FULLERTON — For the second consecutive day, protesters flooded the steps outside Fullerton City Hall on Sunday as part of the nationwide movement against systemic racism and police brutality.

Fullerton police estimated 1,200 peaceful protesters marched on the street of Downtown Fullerton east of Commonwealth Avenue. They chanted and held up posters while cars passed and honked in support, as the participants circled back to city hall.   

The demonstration was organized by the activist group Upset Homegirls, which is led by college students Laryssa Odd, Ariel Parker, Brandy Factory, Esther Fagbamila and Tylyn Holmes.

The idea for a local protest arose as the four friends were riding home from a rally in Anaheim according to Fagbamila. She said the group knew that Fullerton needed a demonstration because if there was a problem outside of the community it may also occur within. 

“They’re supposed to unify, they’re supposed to show that people power exists. It’s not just the government, it’s not just the systems that are put in place, it is people power that built those systems so we can also dismantle them,” Fagbamila said. 

The group said they hope that Fullerton’s City Council will defund the police department or avoid allocating 47% of its funds to them, as well as rename Louis E. Plummer Auditorium. The auditorium is currently named after a former superintendent who was a member of the Fullerton Ku Klux Klan. 

The organizers had notified the Fullerton Police Department of the demonstration beforehand, prompting police cars to trail behind the demonstrators. Roads were blocked off to allow the group to walk along main and residential streets. 

Volunteers from the group followed the crowd and picked up any garbage left behind in order to keep the pavement clean. 

Many residents came out of their homes and employees stood at their business doors with raised fists to show their solidarity as protesters continued their march.  

Fullerton Sgt. Eric Bridges said that it was a well-organized event as no arrests were made nor any incidents of note happened during the protest. 

“This was a great example of how people can exercise their First Amendment rights and do so peacefully,” Bridges said. 

At about 3 p.m., the participants took a knee with raised fists and heads bowed for a moment of silence to commemorate victims of police brutality.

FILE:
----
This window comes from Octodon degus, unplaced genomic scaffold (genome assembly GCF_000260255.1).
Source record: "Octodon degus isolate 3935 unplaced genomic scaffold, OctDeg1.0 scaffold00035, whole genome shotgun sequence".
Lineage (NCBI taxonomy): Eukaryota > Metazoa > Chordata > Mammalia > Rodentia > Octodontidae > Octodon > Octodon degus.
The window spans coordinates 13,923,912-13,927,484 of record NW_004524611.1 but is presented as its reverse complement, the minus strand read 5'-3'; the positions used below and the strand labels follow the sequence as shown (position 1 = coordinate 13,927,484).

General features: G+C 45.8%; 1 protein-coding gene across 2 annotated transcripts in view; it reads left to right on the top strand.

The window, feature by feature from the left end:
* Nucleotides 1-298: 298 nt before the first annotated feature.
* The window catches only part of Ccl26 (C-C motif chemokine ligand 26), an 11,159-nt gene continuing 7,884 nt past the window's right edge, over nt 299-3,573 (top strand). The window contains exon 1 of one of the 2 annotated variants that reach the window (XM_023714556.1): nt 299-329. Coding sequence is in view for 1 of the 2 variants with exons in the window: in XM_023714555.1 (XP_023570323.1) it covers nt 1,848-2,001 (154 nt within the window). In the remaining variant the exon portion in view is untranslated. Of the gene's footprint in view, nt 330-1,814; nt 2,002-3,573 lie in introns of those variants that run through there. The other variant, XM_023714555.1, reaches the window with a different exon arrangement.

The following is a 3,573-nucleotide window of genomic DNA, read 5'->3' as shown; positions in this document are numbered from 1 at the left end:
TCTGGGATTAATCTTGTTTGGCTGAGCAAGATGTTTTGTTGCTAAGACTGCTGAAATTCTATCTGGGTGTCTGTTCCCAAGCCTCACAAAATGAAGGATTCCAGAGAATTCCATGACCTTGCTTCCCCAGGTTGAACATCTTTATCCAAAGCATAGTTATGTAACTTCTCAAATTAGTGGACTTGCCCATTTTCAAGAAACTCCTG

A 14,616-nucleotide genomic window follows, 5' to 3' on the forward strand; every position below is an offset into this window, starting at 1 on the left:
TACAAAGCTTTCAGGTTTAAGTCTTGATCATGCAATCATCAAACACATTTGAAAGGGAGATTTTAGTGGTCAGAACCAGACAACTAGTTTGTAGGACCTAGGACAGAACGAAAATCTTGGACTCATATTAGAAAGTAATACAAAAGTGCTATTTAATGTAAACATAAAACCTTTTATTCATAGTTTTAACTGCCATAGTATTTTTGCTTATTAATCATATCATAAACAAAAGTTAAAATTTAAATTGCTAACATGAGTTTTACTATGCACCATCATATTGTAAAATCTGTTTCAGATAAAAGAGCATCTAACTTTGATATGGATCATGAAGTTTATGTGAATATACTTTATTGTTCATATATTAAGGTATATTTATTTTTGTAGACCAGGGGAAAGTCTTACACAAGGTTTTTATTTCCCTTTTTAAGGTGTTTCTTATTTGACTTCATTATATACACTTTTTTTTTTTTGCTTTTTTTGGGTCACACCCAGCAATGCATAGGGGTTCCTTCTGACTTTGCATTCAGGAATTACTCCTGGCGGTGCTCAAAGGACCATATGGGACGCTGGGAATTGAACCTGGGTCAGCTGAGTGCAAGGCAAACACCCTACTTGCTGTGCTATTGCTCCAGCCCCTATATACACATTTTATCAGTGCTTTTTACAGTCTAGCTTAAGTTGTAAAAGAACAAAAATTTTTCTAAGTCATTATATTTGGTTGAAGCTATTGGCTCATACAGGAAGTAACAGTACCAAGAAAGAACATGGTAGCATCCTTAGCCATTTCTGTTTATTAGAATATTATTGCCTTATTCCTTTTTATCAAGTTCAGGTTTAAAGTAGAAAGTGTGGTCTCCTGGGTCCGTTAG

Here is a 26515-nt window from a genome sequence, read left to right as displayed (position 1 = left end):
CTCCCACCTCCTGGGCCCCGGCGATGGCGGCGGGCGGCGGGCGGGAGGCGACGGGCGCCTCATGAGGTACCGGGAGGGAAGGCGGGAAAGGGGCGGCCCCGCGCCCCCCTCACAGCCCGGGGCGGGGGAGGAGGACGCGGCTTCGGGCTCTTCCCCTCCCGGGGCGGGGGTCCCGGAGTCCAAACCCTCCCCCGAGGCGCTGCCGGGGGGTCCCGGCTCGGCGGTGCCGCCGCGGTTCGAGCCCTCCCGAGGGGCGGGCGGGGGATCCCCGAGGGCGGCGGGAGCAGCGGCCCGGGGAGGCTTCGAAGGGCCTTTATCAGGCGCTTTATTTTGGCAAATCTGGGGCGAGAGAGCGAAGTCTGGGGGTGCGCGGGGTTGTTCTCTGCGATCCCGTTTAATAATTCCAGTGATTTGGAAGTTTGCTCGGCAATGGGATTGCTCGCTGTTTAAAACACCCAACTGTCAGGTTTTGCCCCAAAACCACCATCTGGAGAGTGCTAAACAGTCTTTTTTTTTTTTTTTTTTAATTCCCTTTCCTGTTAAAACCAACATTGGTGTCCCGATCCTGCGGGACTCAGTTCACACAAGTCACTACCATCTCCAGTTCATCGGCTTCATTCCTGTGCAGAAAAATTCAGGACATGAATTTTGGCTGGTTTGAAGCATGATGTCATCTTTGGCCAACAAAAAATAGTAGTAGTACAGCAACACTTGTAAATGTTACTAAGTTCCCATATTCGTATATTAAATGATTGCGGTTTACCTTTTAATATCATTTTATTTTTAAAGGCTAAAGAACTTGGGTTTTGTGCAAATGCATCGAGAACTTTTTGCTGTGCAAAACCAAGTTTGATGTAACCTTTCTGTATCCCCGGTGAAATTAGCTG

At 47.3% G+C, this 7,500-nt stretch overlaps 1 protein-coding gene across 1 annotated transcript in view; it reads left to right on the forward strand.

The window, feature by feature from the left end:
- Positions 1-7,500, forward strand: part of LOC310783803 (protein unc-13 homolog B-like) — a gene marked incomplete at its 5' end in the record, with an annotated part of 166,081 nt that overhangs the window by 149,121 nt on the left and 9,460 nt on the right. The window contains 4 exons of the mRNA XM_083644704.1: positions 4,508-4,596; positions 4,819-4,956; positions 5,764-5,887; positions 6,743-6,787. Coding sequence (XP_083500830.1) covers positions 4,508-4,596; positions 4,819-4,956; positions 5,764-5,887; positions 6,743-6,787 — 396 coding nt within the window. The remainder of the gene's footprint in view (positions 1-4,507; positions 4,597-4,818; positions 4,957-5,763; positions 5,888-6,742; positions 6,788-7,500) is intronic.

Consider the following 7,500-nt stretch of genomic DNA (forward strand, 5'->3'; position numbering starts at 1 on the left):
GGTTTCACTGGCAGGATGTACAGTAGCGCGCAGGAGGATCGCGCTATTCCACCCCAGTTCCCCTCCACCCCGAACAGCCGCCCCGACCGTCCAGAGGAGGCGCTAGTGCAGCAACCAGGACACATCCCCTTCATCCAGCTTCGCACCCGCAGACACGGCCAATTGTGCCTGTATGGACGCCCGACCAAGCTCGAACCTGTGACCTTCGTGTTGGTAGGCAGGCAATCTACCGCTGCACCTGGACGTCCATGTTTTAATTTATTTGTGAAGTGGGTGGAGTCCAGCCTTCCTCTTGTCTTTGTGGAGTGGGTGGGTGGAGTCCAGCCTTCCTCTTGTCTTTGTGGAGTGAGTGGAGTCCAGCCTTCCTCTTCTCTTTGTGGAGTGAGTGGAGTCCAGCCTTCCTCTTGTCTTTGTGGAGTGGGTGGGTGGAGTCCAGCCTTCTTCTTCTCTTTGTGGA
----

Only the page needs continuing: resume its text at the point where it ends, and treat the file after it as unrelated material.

Mei-Ling Malone, a Cal State Fullerton African-American studies professor, was one of several speakers in attendance.

Malone said the policing system is not broken because it has been designed to protect and serve the country’s capitalist white power structure. She called onto the people to be unafraid of radical change and to reject the culture of violence and racism.  

“Our political and economic structure was founded and continues to operate on degrading, criminalizing and dehumanizing black people and we need to fully own up to this,” Malone said. “No more denying or deflecting systemic white supremacist violence and no more trying to minimize these tragedies as isolated events.” 

Lolitha Jones, a local activist, said she has been advocating against police brutality for many years, which resulted in a hurt knee due to how much she has marched. After George Floyd’s death, Jones said she decided to come out of retirement to stand in solidarity with her community. 

“This did not just start yesterday. This did not start when George Floyd was murdered by the police, this has been going on for way too long,” Jones said. “I have been out there and I thought I could retire, I thought it was over, but it’s never over.” 

Amid the mass of participants, the CSUF Black Student Union’s outgoing president Bethany Whittaker said she knows that protests, as they have done in the past, will create systemic change.

Whittaker added that the event is personal to her because of the countless times she has heard of KKK members disrupting the peace, even recalling a situation where the BSU was verbally assaulted while taking pictures in front of city hall.  

“I hope that we can live in Orange County and live amongst one another peacefully,” Whittaker said. 

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As protesters marched in Downtown Fullerton, a bystander raised his fist to show support for the passing crowd. (Eliza Green/ Daily Titan)

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Two protesters held up signs from across the street of Fullerton City Hall. (Eliza Green/ Daily Titan)


Protesters walk the streets of Downtown Fullerton chanting and displaying poster signs in support of the Black Lives Matter movement.

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